The Reserve Bank of India (RBI) is likely to turn down a fresh request from banks to increase the exposure limit to a single corporate group. Banks led by State Bank of India (SBI) had approached RBI to relax group exposure norms for infrastructure sectors, at least for corporate houses that enjoy a high level of credibility.
The issue was raised by representatives of some large banks during a meeting with RBI officials last week, where the regulator did not provide any indication of whether the demand would be accepted. It, however, prodded banks to step up lending to infrastructure sectors such as roads, ports, power and telecommunications.
“RBI wants banks to lend more in the infrastructure sector. However, most of the banks are finding their group exposure for big corporate houses involved in core sector projects are almost touching the limit. So, there is a request to give some leeway for reputed groups on a case-to-case basis,” said a source privy to the discussion.
But, RBI told banks to consider if such huge exposure to one group of borrowers would be prudent. Sources indicated the regulator was of the opinion that the existing limit was, in any case, higher than what was prescribed globally.
“RBI acknowledges that some of the banks are reaching the limit for certain borrower groups. But the regulator feels Indian banks’ exposure limit is already very high. Internationally, the exposure limit includes individuals and groups and is around 15-25 per cent,” sources told Business Standard.
In the past, when banks had raised the issue with the central bank, a demand also pushed by the finance ministry, they had asked for an overall relaxation in the group exposure limit, fixed at 40 per cent of the bank’s capital fund; for infrastructure groups, it is 50 per cent. This time, in the wake of their experience in lending to large corporate houses which are large infrastructure sector developers, the demand is confined to select groups. Single-company exposure is capped at 15 per cent, while for infrastructure companies, it is limited to 20 per cent.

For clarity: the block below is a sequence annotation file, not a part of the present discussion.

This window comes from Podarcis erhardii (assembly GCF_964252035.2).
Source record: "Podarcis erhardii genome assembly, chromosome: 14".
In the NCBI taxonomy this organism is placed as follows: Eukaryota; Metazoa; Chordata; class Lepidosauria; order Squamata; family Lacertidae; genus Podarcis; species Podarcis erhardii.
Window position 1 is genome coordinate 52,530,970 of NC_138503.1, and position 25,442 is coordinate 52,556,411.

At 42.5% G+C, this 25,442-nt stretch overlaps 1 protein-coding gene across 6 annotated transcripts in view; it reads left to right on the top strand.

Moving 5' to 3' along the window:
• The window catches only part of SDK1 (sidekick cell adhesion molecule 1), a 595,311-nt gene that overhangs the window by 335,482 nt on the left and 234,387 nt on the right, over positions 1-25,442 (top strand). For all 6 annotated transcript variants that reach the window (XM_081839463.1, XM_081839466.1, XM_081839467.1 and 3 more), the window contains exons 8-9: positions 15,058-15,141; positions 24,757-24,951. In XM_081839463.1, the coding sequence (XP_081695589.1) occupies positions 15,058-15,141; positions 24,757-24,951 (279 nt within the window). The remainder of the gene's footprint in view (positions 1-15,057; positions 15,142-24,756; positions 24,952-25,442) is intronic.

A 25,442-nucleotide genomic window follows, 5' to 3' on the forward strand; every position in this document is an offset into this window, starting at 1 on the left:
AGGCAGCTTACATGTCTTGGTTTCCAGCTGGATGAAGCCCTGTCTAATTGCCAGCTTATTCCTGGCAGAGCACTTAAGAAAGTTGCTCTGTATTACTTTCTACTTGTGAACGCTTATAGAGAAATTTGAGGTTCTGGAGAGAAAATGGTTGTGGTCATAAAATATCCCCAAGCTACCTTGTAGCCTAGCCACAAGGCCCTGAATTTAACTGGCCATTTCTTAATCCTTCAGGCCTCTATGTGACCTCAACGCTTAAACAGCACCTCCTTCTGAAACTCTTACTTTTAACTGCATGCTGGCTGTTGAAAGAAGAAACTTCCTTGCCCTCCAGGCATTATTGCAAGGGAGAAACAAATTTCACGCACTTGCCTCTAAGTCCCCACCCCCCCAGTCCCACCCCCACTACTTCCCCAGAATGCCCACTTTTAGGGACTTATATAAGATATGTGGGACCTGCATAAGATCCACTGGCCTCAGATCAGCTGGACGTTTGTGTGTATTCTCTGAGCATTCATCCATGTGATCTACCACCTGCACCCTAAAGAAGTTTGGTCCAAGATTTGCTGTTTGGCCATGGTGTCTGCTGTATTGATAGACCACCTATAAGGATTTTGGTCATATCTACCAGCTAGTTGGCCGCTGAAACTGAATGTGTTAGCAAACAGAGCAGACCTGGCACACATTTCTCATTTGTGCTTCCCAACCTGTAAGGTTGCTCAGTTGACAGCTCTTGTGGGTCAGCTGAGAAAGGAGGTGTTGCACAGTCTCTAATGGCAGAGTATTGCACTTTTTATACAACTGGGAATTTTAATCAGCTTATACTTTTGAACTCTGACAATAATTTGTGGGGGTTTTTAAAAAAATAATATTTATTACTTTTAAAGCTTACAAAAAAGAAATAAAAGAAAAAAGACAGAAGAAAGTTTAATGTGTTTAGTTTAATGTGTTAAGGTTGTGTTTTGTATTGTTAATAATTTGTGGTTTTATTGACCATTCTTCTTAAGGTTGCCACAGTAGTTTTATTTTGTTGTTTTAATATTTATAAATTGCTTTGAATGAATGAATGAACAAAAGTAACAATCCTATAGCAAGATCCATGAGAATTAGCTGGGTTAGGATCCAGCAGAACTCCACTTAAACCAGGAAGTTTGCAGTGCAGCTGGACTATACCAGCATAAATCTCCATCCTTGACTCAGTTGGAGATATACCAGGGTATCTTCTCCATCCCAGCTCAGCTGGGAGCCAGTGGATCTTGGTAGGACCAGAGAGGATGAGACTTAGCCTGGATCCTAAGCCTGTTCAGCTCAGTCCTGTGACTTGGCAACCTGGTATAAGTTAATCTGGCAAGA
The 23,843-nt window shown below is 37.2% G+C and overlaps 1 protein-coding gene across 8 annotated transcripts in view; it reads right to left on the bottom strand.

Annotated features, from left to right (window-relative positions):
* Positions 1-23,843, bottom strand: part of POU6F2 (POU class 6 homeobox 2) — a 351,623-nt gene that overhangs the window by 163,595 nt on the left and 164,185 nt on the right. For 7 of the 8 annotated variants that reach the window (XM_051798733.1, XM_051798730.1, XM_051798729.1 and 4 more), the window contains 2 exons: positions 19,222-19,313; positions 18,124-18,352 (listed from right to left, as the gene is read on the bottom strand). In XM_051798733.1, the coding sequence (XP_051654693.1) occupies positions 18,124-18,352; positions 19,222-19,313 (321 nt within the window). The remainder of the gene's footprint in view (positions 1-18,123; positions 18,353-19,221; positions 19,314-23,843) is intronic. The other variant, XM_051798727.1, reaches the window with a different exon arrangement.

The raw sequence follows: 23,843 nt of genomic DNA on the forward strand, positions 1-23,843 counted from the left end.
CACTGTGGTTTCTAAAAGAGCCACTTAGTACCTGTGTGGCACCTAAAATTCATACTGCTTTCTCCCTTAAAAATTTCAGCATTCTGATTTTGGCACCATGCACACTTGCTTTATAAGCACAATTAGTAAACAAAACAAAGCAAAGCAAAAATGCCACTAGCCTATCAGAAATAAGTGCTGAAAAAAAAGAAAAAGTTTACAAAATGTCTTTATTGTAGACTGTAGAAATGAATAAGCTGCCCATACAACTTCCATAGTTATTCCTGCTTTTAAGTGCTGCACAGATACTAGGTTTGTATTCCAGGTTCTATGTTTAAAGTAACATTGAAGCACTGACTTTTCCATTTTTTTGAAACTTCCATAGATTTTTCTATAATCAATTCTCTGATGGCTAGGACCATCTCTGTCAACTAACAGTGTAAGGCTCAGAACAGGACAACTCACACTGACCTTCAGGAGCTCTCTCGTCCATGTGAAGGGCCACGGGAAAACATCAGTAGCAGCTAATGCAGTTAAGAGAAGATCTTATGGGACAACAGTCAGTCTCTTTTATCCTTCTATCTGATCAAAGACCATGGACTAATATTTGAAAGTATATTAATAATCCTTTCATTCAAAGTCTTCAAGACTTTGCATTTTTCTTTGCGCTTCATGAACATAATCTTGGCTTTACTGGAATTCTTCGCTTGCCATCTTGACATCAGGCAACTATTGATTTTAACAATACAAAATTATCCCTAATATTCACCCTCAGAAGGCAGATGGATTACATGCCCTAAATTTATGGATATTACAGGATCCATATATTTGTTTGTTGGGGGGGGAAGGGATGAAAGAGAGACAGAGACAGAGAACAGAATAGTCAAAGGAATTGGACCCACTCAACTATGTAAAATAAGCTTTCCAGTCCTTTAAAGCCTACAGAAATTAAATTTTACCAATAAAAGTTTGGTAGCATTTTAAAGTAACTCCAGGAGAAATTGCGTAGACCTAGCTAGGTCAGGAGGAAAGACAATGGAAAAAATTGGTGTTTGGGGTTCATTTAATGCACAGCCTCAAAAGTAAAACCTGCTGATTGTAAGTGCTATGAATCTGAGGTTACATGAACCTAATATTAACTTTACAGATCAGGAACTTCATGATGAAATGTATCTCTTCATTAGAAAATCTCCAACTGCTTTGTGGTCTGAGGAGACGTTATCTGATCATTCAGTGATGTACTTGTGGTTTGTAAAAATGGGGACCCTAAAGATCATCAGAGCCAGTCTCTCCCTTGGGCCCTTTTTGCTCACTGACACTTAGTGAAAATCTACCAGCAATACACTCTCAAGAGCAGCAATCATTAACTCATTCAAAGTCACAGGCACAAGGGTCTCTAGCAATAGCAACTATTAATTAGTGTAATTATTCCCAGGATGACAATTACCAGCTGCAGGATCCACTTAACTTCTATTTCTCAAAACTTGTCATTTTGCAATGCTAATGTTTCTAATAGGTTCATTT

Only under exceptional circumstances are banks allowed to exceed both single company and group exposure limits, by an additional five per cent. But, board approval is required.
Bankers also urged RBI to revisit the definition of group exposure in the meeting, called by the regulator to discuss the problems banks are facing in lending to infrastructure projects.
“In some cases, the definition of group exposure needs to be re-examined. Even if the corporate is not availing the disbursement, but has been sanctioned by the bank, it is included in the exposure limit,” the source said.
In addition, the bank’s rating is getting affected, as some of the projects are taking a longer time to be operational than what is anticipated. RBI guidelines mandate banks to treat an asset as unsecured, unless an asset has been created.